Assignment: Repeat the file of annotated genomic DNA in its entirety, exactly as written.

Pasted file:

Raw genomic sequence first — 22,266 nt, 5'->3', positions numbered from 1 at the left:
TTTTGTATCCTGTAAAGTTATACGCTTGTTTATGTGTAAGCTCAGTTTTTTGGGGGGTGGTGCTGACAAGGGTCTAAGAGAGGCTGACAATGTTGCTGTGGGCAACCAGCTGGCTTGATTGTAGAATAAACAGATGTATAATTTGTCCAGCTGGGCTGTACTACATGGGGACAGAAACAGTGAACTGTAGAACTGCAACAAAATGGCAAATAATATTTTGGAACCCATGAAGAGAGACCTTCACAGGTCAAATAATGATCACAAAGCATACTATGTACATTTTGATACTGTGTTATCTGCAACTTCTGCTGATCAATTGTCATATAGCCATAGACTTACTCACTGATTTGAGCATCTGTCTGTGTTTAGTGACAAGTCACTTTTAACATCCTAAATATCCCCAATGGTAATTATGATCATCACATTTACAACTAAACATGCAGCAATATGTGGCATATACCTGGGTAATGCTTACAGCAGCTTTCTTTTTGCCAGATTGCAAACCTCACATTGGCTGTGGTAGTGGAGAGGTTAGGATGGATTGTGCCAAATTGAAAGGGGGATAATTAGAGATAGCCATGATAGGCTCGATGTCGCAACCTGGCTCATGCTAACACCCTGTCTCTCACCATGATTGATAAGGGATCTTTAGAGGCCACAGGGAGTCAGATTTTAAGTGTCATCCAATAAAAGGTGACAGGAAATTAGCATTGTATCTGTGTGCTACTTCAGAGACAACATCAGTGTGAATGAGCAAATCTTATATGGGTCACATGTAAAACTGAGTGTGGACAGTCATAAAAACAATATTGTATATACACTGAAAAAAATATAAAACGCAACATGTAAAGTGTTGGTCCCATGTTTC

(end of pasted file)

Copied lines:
Raw genomic sequence first — 22,266 nt, 5'->3', positions numbered from 1 at the left:
TTTTGTATCCTGTAAAGTTATACGCTTGTTTATGTGTAAGCTCAGTTTTTTGGGGGGTGGTGCTGACAAGGGTCTAAGAGAGGCTGACAATGTTGCTGTGGGCAACCAGCTGGCTTGATTGTAGAATAAACAGATGTATAATTTGTCCAGCTGGGCTGTACTACATGGGGACAGAAACAGTGAACTGTAGAACTGCAACAAAATGGCAAATAATATTTTGGAACCCATGAAGAGAGACCTTCACAGGTCAAATAATGATCACAAAGCATACTATGTACATTTTGATACTGTGTTATCTGCAACTTCTGCTGATCAATTGTCATATAGCCATAGACTTACTCACTGATTTGAGCATCTGTCTGTGTTTAGTGACAAGTCACTTTTAACATCCTAAATATCCCCAATGGTAATTATGATCATCACATTTACAACTAAACATGCAGCAATATGTGGCATATACCTGGGTAATGCTTACAGCAGCTTTCTTTTTGCCAGATTGCAAACCTCACATTGGCTGTGGTAGTGGAGAGGTTAGGATGGATTGTGCCAAATTGAAAGGGGGATAATTAGAGATAGCCATGATAGGCTCGATGTCGCAACCTGGCTCATGCTAACACCCTGTCTCTCACCATGATTGATAAGGGATCTTTAGAGGCCACAGGGAGTCAGATTTTAAGTGTCATCCAATAAAAGGTGACAGGAAATTAGCATTGTATCTGTGTGCTACTTCAGAGACAACATCAGTGTGAATGAGCAAATCTTATATGGGTCACATGTAAAACTGAGTGTGGACAGTCATAAAAACAATATTGTATATACACTGAAAAAAATATAAAACGCAACATGTAAAGTGTTGGTCCCATGTTTC